“I’ve just been learning, really learning about our theory of change, learning about our structure, reviewing our frameworks, and there are a lot of frameworks out there on impact and sustainability. So doing a review of those frameworks.” Julie says.

“Also, we published our inaugural Health and Wealth Index on the emerging consumer. We presented it at the GIIN in October, and we presented it at our LEAP conference in London.” 

Leapfrog is also working on developing its climate investing approach, a thematic they’ve not previously focussed on. This is where Julie has a rich background.

“We’ve been looking at our climate strategy, and how we integrate climate throughout our investments. But as a starting point, we just want to make sure that we’re working with our portfolio companies on their climate strategy and their climate plans.” Julie says.

“We put out a climate policy earlier this year, which is on our website. So I’ve been spending some time thinking about that, thinking how we can support our portfolio companies, understanding what companies are already doing on climate. So that will be a piece of work we continue to progress.” 

Introducing Institutional Investors to Impact 

Investing in Leapfrog funds is reserved for only sophisticated institutional investors, which is an impressive feat given some historical hesitancy of super funds, pensions and insurance companies to embrace the fundamental connections of profit and purpose.

The firm has a well-earned reputation as being a ‘safe pair of hands’, but as Julie explains, it simply comes down to the people.

“From what I’m observing and learning, there are two real drivers. One, it’s the people, they’ve built a partnership, and the hiring process, to only take on people who are both qualified and experienced, but who also 100% stand behind this profit-with-purpose ambition. That’s really the  key right there. So much time in most big companies you spend time explaining why we need this focus on sustainability, or social impact, or climate. But you don’t have to explain that at Leapfrog, because that’s the reason people join. That sort of philosophy and approach and commitment and focus is very clear.” Julie says.

“I think the second factor is the business model, it’s the strategy of investing in companies that are serving emerging consumers with essential services, and then adding value to those companies. So I think those two things together, allow leapfrog to be very authentic in this space. You see it from the outside, but then you come in and you start learning more about the portfolio companies, you start meeting colleagues. And that alignment is really clear.”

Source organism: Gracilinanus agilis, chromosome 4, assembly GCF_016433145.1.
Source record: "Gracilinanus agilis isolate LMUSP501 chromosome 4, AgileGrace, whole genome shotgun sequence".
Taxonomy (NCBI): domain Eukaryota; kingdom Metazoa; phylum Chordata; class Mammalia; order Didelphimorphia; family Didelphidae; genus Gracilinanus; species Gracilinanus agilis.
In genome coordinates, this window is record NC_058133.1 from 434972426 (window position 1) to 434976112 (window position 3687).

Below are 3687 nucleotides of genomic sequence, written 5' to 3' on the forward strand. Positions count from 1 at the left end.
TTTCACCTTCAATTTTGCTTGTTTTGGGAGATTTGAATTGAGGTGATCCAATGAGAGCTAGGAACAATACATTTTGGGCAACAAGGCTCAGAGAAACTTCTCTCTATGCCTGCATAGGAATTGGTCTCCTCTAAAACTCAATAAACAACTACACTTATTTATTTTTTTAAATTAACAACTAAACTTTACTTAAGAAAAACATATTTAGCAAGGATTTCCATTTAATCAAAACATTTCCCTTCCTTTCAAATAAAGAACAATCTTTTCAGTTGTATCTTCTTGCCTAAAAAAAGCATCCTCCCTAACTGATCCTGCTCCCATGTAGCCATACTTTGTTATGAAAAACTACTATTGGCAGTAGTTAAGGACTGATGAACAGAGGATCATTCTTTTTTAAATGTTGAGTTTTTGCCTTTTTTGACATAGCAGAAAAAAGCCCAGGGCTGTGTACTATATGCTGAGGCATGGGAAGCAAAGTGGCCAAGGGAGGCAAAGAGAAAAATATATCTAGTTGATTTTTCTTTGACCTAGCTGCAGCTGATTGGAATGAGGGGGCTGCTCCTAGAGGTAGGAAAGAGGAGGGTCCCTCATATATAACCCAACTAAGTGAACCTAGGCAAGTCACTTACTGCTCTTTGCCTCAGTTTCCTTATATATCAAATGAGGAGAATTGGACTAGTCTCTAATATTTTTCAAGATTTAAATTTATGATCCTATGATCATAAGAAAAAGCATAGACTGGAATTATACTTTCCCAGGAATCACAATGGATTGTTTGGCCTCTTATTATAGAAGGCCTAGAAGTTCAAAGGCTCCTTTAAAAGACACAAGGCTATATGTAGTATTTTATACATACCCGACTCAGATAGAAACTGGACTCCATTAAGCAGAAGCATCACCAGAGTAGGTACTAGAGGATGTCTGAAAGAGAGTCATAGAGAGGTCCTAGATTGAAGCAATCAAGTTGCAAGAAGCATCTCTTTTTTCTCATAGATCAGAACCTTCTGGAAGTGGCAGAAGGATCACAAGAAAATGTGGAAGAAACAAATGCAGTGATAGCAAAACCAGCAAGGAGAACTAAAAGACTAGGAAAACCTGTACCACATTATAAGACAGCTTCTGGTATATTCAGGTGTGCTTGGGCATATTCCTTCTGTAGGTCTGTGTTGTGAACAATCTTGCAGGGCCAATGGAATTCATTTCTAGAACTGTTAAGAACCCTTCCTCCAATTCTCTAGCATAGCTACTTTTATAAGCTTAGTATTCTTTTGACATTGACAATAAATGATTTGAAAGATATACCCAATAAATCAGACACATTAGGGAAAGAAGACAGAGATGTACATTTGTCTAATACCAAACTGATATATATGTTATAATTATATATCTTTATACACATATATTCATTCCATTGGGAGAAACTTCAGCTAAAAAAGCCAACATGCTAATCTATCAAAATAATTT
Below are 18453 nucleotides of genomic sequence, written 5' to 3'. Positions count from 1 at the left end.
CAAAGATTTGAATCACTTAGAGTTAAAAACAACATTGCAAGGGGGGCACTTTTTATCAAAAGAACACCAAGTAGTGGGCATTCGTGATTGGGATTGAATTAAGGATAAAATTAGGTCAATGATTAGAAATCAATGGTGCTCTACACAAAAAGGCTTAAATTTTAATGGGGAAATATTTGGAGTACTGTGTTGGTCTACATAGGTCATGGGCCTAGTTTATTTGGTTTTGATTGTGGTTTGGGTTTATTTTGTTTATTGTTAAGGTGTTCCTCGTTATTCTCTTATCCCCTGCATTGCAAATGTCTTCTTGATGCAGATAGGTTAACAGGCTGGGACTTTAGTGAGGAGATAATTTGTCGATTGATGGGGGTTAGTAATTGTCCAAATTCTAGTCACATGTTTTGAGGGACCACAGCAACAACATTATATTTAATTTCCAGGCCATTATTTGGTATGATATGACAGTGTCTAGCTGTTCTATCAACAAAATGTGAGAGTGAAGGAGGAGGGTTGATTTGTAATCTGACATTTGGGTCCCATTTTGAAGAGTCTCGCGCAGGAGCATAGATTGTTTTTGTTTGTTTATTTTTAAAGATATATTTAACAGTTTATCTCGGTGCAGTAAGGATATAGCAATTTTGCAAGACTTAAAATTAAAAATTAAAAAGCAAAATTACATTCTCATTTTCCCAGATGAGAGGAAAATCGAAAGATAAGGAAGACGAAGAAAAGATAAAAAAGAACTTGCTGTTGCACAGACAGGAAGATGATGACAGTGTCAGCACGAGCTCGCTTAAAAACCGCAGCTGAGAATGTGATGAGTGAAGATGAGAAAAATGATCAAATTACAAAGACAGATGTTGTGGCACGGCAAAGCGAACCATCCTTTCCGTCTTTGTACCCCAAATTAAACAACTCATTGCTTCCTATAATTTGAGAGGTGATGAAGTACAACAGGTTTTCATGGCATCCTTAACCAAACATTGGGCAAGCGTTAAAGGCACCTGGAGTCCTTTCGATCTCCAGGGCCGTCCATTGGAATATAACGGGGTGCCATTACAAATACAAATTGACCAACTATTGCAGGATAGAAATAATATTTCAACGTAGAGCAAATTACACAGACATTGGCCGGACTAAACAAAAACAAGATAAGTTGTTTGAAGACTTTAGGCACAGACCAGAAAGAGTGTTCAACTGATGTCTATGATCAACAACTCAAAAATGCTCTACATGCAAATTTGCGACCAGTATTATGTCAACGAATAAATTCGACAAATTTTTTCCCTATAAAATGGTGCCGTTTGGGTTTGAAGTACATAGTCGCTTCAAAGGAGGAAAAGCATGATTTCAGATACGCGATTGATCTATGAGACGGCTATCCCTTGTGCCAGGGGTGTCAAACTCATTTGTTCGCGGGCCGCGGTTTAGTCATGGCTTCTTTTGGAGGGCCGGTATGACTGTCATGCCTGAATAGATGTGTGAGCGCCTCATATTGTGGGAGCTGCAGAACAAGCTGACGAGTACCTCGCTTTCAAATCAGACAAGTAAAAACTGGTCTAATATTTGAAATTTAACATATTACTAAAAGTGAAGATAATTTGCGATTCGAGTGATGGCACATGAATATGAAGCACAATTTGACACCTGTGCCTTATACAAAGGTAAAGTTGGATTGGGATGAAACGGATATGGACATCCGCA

Deepening Impact Reporting

Leapfrog has been an impact investing pioneer, but it can be hard to get any detailed look at their impact reports. They release an annual tally of ‘emerging consumers’ served, but they don’t go into the wonky details about their impact on beneficiaries, and their methodologies. 

These are the academic details that impact professionals crave. And while it’s likely Leapfrog offers deep insights to their investor partners, the sector would benefit from a closer look behind the curtain.

“We do have some deeper level reporting that we share with LPs. And trust me, I know reporting well, coming from a publicly listed company. But this is something that I want to look at to see how we can share more.” Julie says.

“We did do a survey with 60 Decibels earlier this year, that was our Health and Wealth index. They do telephone-based surveys. For this project the sample size was over 4000 people; 2000 financial services, and 2000 health care. We have a lot of data, we have a lot of information from our portfolio companies. We’re looking at ways with which we can measure with a bit more depth of impact, and how we analyse the data that we have, to demonstrate more around these impacts. Working with portfolio companies is key there too.” Julie says.

Of course measuring impact is not easy, and the industry is evolving processes through trial and error. A focus on climate change issues lends itself to more quantitative data, which can be easier to collate and glean insights from. But when looking at social impacts, the outcomes are far more qualitative. Offering solutions, and helping build norms in this area, would benefit all players.